The crumb of comfort in West Africa at the moment is the international effort to aid hundreds of thousands of ''illegal aliens'' being harshly expelled from Nigeria. The United Nations, individual governments, religious organizations, and private citizens in nearby countries are trying to alleviate hunger and sickness among the refugees.
Yet a number of deaths by starvation or accident have been reported. And the task of reabsorbing the expellees in their home countries is enormous. This is especially so for Ghana since Ghanaians made up most of an estimated two million aliens who were living in Nigeria when the abrupt order to leave came two weeks ago.
They were described as illegal aliens, but their presence was accepted during Nigeria's oil boom years, which coincided with harder times elsewhere in Africa. Now the oil glut has hurt Nigeria, and elections are coming up. Authorities say the foreigners have caused economic problems and religious and racial turmoil.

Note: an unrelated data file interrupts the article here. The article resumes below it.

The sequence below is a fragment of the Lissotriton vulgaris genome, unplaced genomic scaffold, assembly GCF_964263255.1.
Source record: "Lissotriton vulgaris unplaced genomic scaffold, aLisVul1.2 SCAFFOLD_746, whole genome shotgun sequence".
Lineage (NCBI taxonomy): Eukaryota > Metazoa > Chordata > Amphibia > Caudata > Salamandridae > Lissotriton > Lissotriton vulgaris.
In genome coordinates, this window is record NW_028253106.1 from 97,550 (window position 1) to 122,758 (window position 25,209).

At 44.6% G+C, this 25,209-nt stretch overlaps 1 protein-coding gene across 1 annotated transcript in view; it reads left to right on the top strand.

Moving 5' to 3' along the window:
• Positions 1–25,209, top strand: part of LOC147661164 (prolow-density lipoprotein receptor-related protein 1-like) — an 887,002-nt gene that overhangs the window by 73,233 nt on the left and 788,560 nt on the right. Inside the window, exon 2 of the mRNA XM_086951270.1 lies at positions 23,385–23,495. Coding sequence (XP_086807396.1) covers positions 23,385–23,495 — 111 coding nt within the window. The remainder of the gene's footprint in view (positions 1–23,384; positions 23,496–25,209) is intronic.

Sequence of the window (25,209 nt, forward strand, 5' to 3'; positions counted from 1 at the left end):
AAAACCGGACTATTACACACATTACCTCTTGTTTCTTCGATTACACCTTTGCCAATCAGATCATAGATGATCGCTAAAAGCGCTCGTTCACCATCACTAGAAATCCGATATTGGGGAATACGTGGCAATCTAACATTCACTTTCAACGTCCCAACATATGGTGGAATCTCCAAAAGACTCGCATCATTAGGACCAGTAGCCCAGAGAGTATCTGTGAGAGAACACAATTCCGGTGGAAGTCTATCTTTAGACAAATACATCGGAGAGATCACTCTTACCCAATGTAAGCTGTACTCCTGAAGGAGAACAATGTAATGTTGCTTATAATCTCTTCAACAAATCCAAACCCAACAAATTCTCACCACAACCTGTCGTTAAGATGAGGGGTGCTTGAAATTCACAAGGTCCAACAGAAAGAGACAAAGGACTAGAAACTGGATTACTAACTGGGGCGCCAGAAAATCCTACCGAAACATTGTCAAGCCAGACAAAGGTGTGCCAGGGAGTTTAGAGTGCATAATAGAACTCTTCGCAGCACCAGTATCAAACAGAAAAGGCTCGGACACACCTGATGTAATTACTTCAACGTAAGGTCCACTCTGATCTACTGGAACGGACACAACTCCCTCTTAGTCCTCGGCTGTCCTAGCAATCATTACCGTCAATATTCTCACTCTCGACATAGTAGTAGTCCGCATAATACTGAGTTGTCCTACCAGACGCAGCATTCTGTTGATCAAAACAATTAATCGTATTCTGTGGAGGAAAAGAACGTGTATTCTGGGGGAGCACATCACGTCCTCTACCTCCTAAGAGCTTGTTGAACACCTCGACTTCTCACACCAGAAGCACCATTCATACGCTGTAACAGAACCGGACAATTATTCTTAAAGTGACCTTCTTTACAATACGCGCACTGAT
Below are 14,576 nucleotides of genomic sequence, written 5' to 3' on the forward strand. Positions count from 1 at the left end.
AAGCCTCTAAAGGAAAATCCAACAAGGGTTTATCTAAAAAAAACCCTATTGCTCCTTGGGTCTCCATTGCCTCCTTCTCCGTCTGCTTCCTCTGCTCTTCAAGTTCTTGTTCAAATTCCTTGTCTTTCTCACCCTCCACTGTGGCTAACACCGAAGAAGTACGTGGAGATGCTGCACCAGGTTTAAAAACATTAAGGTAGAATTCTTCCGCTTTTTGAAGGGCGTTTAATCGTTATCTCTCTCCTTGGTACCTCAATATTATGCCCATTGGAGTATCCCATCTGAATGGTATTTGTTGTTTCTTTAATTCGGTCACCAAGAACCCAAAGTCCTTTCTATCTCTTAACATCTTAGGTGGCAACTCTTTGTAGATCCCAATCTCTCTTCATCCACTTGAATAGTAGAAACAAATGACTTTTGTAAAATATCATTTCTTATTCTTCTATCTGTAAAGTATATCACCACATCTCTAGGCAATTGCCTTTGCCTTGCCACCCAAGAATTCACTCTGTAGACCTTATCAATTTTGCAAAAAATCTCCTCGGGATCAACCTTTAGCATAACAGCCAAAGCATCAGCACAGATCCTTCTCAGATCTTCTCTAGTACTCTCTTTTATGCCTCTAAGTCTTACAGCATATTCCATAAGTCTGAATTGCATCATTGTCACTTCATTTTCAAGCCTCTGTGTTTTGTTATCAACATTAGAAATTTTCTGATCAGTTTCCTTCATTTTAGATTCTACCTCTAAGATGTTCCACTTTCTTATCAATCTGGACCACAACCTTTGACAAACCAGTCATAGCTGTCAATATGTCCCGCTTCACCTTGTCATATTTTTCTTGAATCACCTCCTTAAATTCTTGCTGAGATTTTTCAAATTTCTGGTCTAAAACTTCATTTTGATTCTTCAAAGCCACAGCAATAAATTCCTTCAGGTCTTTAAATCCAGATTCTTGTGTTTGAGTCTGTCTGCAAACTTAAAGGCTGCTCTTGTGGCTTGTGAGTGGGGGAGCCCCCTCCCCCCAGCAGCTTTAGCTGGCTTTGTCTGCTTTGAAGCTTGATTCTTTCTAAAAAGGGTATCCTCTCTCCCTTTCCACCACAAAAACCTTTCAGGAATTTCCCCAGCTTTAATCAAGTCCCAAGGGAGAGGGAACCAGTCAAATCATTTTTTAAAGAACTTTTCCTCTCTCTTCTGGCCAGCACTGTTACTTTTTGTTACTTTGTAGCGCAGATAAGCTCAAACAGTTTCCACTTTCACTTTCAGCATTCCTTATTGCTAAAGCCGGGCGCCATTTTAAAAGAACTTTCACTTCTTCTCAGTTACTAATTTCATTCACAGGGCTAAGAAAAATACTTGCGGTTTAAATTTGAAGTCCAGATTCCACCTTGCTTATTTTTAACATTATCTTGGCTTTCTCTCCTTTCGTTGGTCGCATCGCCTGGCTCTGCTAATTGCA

The expulsions appear to be within Nigeria's legal rights. But at least the manner of the expulsions is not worthy of a major nation like Nigeria, with its claims of tolerance and leadership. Its trade with the West has grown to twice that of South Africa. It has accepted the challenge of trying to prove that multiparty democracy can work in a large and heterogeneous African state.
When such a leader of the continent acts so summarily against citizens of other African states it threatens to worsen the recent impression of African disunity. The head of the Organization of African Unity could hardly do less than call for ''humanitarian treatment'' of the expelled workers. Even the United States, though seeking to work mainly through nonpublic diplomacy, quickly expressed the hope that Nigeria would take measures to make the departure of the foreigners more humane and orderly.
This is what all must hope as the work goes on of caring for the new uprooted.